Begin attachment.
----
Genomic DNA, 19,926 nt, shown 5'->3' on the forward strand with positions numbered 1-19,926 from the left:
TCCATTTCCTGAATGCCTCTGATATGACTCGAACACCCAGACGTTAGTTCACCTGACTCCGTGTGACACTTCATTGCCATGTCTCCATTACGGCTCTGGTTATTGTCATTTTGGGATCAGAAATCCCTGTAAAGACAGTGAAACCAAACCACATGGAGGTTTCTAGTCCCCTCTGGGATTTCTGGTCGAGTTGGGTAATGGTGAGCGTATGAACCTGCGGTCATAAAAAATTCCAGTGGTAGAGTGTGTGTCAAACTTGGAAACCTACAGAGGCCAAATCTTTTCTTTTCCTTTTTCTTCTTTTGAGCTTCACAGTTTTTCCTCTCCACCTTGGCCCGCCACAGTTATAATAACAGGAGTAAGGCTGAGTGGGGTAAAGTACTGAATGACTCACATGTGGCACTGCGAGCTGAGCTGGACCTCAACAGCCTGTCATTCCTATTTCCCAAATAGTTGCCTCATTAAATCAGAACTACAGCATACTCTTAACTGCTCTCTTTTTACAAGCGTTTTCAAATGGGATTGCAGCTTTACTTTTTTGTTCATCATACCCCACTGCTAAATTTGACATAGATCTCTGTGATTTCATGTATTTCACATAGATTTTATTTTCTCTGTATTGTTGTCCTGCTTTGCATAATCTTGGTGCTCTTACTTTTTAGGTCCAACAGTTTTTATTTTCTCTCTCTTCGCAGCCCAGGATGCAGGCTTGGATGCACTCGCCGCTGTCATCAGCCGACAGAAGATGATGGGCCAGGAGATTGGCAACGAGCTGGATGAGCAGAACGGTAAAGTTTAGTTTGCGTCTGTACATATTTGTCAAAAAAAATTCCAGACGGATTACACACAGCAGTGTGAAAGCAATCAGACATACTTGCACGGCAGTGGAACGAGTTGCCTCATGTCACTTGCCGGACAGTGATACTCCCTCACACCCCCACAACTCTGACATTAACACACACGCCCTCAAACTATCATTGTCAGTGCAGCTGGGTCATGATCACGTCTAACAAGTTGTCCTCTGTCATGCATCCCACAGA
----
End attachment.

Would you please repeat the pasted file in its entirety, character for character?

Genomic DNA, 19,926 nt, shown 5'->3' on the forward strand with positions numbered 1-19,926 from the left:
TCCATTTCCTGAATGCCTCTGATATGACTCGAACACCCAGACGTTAGTTCACCTGACTCCGTGTGACACTTCATTGCCATGTCTCCATTACGGCTCTGGTTATTGTCATTTTGGGATCAGAAATCCCTGTAAAGACAGTGAAACCAAACCACATGGAGGTTTCTAGTCCCCTCTGGGATTTCTGGTCGAGTTGGGTAATGGTGAGCGTATGAACCTGCGGTCATAAAAAATTCCAGTGGTAGAGTGTGTGTCAAACTTGGAAACCTACAGAGGCCAAATCTTTTCTTTTCCTTTTTCTTCTTTTGAGCTTCACAGTTTTTCCTCTCCACCTTGGCCCGCCACAGTTATAATAACAGGAGTAAGGCTGAGTGGGGTAAAGTACTGAATGACTCACATGTGGCACTGCGAGCTGAGCTGGACCTCAACAGCCTGTCATTCCTATTTCCCAAATAGTTGCCTCATTAAATCAGAACTACAGCATACTCTTAACTGCTCTCTTTTTACAAGCGTTTTCAAATGGGATTGCAGCTTTACTTTTTTGTTCATCATACCCCACTGCTAAATTTGACATAGATCTCTGTGATTTCATGTATTTCACATAGATTTTATTTTCTCTGTATTGTTGTCCTGCTTTGCATAATCTTGGTGCTCTTACTTTTTAGGTCCAACAGTTTTTATTTTCTCTCTCTTCGCAGCCCAGGATGCAGGCTTGGATGCACTCGCCGCTGTCATCAGCCGACAGAAGATGATGGGCCAGGAGATTGGCAACGAGCTGGATGAGCAGAACGGTAAAGTTTAGTTTGCGTCTGTACATATTTGTCAAAAAAAATTCCAGACGGATTACACACAGCAGTGTGAAAGCAATCAGACATACTTGCACGGCAGTGGAACGAGTTGCCTCATGTCACTTGCCGGACAGTGATACTCCCTCACACCCCCACAACTCTGACATTAACACACACGCCCTCAAACTATCATTGTCAGTGCAGCTGGGTCATGATCACGTCTAACAAGTTGTCCTCTGTCATGCATCCCACAGA